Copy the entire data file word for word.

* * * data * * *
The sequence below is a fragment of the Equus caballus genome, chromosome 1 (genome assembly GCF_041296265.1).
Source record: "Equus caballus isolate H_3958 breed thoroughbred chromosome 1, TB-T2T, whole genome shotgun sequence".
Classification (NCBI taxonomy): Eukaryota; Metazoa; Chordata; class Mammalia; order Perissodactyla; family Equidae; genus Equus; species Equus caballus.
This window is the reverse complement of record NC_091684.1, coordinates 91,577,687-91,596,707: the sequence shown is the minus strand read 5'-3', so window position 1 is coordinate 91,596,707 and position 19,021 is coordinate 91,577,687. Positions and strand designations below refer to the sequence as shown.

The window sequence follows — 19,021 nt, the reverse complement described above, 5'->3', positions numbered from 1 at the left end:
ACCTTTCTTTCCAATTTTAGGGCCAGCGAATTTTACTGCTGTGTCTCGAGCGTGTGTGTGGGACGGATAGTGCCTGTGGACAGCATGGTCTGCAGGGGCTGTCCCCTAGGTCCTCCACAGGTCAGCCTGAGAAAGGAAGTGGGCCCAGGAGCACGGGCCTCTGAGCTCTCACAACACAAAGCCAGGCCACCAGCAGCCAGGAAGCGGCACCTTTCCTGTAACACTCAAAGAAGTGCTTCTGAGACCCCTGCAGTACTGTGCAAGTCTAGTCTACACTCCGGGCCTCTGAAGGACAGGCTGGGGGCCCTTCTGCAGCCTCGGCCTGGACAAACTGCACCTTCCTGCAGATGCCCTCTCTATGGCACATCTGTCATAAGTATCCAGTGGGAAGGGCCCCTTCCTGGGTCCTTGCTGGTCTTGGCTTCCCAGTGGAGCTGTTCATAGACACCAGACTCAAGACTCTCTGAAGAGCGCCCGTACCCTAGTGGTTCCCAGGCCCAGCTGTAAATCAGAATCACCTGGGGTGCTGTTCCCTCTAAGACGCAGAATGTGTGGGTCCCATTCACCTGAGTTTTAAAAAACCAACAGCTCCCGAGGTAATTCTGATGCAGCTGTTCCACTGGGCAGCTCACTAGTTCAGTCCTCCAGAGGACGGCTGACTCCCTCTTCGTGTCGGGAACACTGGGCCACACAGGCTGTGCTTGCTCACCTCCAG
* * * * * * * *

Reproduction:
The sequence below is a fragment of the Equus caballus genome, chromosome 1 (genome assembly GCF_041296265.1).
Source record: "Equus caballus isolate H_3958 breed thoroughbred chromosome 1, TB-T2T, whole genome shotgun sequence".
Classification (NCBI taxonomy): Eukaryota; Metazoa; Chordata; class Mammalia; order Perissodactyla; family Equidae; genus Equus; species Equus caballus.
This window is the reverse complement of record NC_091684.1, coordinates 91,577,687-91,596,707: the sequence shown is the minus strand read 5'-3', so window position 1 is coordinate 91,596,707 and position 19,021 is coordinate 91,577,687. Positions and strand designations below refer to the sequence as shown.

The window sequence follows — 19,021 nt, the reverse complement described above, 5'->3', positions numbered from 1 at the left end:
ACCTTTCTTTCCAATTTTAGGGCCAGCGAATTTTACTGCTGTGTCTCGAGCGTGTGTGTGGGACGGATAGTGCCTGTGGACAGCATGGTCTGCAGGGGCTGTCCCCTAGGTCCTCCACAGGTCAGCCTGAGAAAGGAAGTGGGCCCAGGAGCACGGGCCTCTGAGCTCTCACAACACAAAGCCAGGCCACCAGCAGCCAGGAAGCGGCACCTTTCCTGTAACACTCAAAGAAGTGCTTCTGAGACCCCTGCAGTACTGTGCAAGTCTAGTCTACACTCCGGGCCTCTGAAGGACAGGCTGGGGGCCCTTCTGCAGCCTCGGCCTGGACAAACTGCACCTTCCTGCAGATGCCCTCTCTATGGCACATCTGTCATAAGTATCCAGTGGGAAGGGCCCCTTCCTGGGTCCTTGCTGGTCTTGGCTTCCCAGTGGAGCTGTTCATAGACACCAGACTCAAGACTCTCTGAAGAGCGCCCGTACCCTAGTGGTTCCCAGGCCCAGCTGTAAATCAGAATCACCTGGGGTGCTGTTCCCTCTAAGACGCAGAATGTGTGGGTCCCATTCACCTGAGTTTTAAAAAACCAACAGCTCCCGAGGTAATTCTGATGCAGCTGTTCCACTGGGCAGCTCACTAGTTCAGTCCTCCAGAGGACGGCTGACTCCCTCTTCGTGTCGGGAACACTGGGCCACACAGGCTGTGCTTGCTCACCTCCAG